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Forever young, Osteria Veneta. Part I.

“It’s too quiet.” The keeper of the one-man bar next door has sauntered over for a neighbourly conversation. He is wearing a casual white t-shirt and has a dish towel slung over his shoulder like a bad-mannered necktie. He embodies his bar; he has no guests.

There’s harmony between the neighbours: the young barman’s approach to the well-seasoned Osteria Veneta was respectful and the Osteria’s incaricato d’affari pauses and seems to choose her words carefully. I can’t make them out. The restaurant is too richly filled with furniture for the sound to pass.

The Osteria’s proprietress had only just retaken her perch at a table outside her restaurant before being approached by the barman. This was where she was when we entered earlier. We had taken her for a guest. Then suddenly she was next to us. She floats across the restaurant in slow motion: measured but effective. Her face is fixed, preserving its friendliness just below the surface. She applies smiles in well-measured doses. We were free to choose our seats. A heavy blackboard with the evening’s menu was wheeled into our line of sight. At around seven in the evening we were the first guests of the day.

What about her reply to the barman? I’d guess it was something along the lines of “it’s the holiday season, what do you expect?” A large proportion of Veneta’s regular clientele is likely to be on annual pilgrimage to Italy. The proprietress is experienced and is used to seasonal variations in tempo. Perhaps the hipster isn’t. He seemed restless and she re-assured him. 

Apart from a large wall-painting of a Treviso river landscape, the restaurant is beautiful. The interior is L-shaped, there’s a bar across the shorter side of the L and the kitchen stretches back into the space behind it.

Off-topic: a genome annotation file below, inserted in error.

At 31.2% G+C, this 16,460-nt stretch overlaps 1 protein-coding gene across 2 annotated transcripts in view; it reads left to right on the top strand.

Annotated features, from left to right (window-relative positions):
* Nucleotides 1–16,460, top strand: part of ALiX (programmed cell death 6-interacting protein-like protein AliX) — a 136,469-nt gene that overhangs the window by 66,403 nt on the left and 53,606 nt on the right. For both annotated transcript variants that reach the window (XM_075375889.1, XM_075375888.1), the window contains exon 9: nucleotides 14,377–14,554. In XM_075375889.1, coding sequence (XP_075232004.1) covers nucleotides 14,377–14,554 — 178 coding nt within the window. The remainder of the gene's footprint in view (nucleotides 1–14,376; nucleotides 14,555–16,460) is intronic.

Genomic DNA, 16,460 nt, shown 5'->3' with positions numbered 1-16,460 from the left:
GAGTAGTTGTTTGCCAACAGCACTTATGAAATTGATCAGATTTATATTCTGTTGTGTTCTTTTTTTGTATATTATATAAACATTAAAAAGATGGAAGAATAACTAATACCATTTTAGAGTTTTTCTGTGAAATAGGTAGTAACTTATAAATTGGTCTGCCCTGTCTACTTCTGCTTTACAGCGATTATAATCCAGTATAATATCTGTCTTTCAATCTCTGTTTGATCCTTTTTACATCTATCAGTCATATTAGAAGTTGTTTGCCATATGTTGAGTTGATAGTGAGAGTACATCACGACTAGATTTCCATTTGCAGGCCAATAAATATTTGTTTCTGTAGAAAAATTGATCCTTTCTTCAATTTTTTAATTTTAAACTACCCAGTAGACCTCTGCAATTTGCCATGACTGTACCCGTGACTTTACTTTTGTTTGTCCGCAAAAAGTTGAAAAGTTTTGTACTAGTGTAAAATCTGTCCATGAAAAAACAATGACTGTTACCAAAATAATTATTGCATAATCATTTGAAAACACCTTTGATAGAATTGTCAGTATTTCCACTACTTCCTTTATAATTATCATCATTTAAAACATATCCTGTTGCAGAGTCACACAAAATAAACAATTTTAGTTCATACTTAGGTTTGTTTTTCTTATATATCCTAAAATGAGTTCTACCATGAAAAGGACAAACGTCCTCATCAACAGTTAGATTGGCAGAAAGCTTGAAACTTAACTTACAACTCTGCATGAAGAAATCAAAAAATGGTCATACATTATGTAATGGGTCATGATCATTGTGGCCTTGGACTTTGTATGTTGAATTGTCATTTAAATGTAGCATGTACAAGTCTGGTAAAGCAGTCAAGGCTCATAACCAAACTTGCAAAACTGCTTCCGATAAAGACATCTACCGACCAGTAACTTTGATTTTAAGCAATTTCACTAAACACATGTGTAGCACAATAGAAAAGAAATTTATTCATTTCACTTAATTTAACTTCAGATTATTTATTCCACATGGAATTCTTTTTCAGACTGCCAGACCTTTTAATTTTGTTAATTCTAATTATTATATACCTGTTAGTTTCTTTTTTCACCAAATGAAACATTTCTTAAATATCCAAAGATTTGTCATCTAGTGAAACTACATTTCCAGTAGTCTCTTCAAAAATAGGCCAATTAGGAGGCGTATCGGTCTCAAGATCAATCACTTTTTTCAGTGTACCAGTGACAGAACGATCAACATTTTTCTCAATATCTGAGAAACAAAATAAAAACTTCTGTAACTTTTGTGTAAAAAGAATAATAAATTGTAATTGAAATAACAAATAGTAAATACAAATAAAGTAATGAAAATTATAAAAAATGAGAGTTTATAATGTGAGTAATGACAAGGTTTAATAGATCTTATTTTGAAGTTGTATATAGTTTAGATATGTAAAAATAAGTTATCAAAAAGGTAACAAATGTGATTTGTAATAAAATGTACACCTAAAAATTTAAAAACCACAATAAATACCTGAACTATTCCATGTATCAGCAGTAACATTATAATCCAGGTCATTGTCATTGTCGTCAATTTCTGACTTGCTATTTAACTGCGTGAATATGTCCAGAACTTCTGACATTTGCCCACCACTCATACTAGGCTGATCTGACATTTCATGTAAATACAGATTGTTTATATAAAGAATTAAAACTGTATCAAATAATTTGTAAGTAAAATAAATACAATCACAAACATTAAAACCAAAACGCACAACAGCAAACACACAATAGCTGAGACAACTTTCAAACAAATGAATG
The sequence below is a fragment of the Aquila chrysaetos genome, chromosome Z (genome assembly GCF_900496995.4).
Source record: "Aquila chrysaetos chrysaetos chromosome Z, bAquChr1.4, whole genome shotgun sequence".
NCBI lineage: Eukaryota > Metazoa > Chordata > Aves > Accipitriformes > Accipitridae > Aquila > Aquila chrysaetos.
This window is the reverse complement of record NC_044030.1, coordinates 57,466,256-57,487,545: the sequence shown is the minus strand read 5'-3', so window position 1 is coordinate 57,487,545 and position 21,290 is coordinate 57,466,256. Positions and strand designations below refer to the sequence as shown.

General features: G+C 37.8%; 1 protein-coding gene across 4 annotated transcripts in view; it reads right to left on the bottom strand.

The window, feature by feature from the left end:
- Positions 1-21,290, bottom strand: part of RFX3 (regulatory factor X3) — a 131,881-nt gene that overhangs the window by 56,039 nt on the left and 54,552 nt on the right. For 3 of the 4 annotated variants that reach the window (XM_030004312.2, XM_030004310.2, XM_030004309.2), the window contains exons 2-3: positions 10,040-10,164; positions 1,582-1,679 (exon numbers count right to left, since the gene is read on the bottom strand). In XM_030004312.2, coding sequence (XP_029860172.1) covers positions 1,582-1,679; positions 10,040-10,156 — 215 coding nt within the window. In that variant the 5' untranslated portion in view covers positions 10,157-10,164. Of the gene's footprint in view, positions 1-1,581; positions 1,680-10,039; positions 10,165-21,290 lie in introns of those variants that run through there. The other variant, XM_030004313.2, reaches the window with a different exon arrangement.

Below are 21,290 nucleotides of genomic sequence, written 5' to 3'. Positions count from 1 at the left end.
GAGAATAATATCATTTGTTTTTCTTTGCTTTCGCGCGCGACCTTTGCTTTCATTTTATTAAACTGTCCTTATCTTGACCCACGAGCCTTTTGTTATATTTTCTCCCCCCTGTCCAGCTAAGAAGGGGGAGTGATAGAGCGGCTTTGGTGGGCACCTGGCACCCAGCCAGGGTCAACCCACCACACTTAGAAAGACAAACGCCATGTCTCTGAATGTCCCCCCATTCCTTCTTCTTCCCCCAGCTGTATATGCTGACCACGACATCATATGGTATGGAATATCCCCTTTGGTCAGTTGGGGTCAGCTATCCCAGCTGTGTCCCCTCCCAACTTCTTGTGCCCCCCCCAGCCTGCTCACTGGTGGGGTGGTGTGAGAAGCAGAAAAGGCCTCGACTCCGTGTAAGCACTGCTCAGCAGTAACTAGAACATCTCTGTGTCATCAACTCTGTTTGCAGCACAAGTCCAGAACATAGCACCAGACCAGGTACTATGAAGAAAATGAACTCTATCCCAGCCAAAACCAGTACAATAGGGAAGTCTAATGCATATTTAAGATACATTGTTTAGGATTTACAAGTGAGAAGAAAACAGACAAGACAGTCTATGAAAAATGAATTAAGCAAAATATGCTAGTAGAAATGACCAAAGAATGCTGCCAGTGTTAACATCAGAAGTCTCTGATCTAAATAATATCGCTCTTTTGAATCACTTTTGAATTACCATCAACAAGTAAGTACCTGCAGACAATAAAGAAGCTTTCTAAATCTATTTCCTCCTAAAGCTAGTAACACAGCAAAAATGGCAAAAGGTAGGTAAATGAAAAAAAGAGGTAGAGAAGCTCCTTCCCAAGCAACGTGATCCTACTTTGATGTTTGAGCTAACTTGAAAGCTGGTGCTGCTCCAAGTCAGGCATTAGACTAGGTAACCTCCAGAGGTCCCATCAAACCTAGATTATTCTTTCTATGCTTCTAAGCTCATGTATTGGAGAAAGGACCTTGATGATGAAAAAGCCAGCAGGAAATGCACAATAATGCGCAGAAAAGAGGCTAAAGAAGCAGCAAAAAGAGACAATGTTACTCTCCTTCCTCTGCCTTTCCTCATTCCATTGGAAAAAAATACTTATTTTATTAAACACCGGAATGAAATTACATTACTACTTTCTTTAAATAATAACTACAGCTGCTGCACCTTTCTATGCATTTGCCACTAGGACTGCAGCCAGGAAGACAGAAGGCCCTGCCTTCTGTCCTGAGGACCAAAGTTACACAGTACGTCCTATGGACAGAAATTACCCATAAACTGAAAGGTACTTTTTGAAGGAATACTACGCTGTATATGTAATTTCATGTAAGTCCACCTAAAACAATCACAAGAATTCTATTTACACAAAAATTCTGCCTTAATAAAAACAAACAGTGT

Solid wood tables and side-boards are inlaid with wine-box plywood. Instead of flowers, there are gnarly branches set in stone-bedded vases. The winged lion of St. Mark glances down on you from the right as you enter. He is painted into a plaster frame and clutches his holy book. You can almost make out the words, PAX TIBI MARCE EVANGELISTA MEUS: may peace be with you, Mark, my evangelist. Given the luxurious restaurant setting, it seems natural to think forward to the next line: “Here your body will rest.” According to Venetian lore, these were the words spoken by an angel to re-assure Mark that he had reached his final destination at the lagoon. It’s a good story, almost as good as the more plausible historical one: Venetian merchants stole Mark’s remains from Alexandria and smuggled them away concealed under pork meat and cabbage leaves.

Behind a heavy curtain at the far end of the restaurant you can catch a glimpse of the tiled kitchen on the right. It is clean, uncluttered, minimalist. The contrast between the dining space and the kitchen is striking. Laozi meets Osteria Veneto:

By adding and removing clay we form a vessel. But only by relying on what is not there, do we have use of the vessel. By carving out doors and windows we make a room. But only by relying on what is not there do we have use for the room. And so, what is there is the basis for profit; what is not there is the basis for use.” *

There’s a little chapel-like niche on the right towards the back, which has been built into a modest shrine dedicated to the Osteria. There’s an arrangement of newspaper reviews and restaurant guide extracts. They are framed and presented with great care.

The reviews are largely positive. A few barbed words enhance the overall flavour like a gently sprinkled seasoning. One of the reviews reveals that the painter responsible for the river-scene on the long wall was an American and that the painting’s execution was closely supervised by the chef. Perhaps that’s why the scene looks like it is neither here nor there.

Overall, the feeling you get from the reviews is that Osteria Veneta has managed to maintain an impressive constancy in price and quality for at least a dozen years. It has retained the essence of its youth. One critic writes: “you’ll need time and money to eat here, but the three hours and one-hundred German marks will be well invested.” He goes on to explain the philosophy behind the positive outlook, quoting Osteria Veneta’s chef (his name, as we find out from the review, is Lionello Zaccaron): “Italian cuisine is an art, it is never boring and constantly invents itself afresh.”

*Ivanhoe, Philip J. and Van Norden, Bryan W. Readings in Classical Chinese Philosophy – Second Edition, Hackett Publishing, 2005.

This entry was posted in: review

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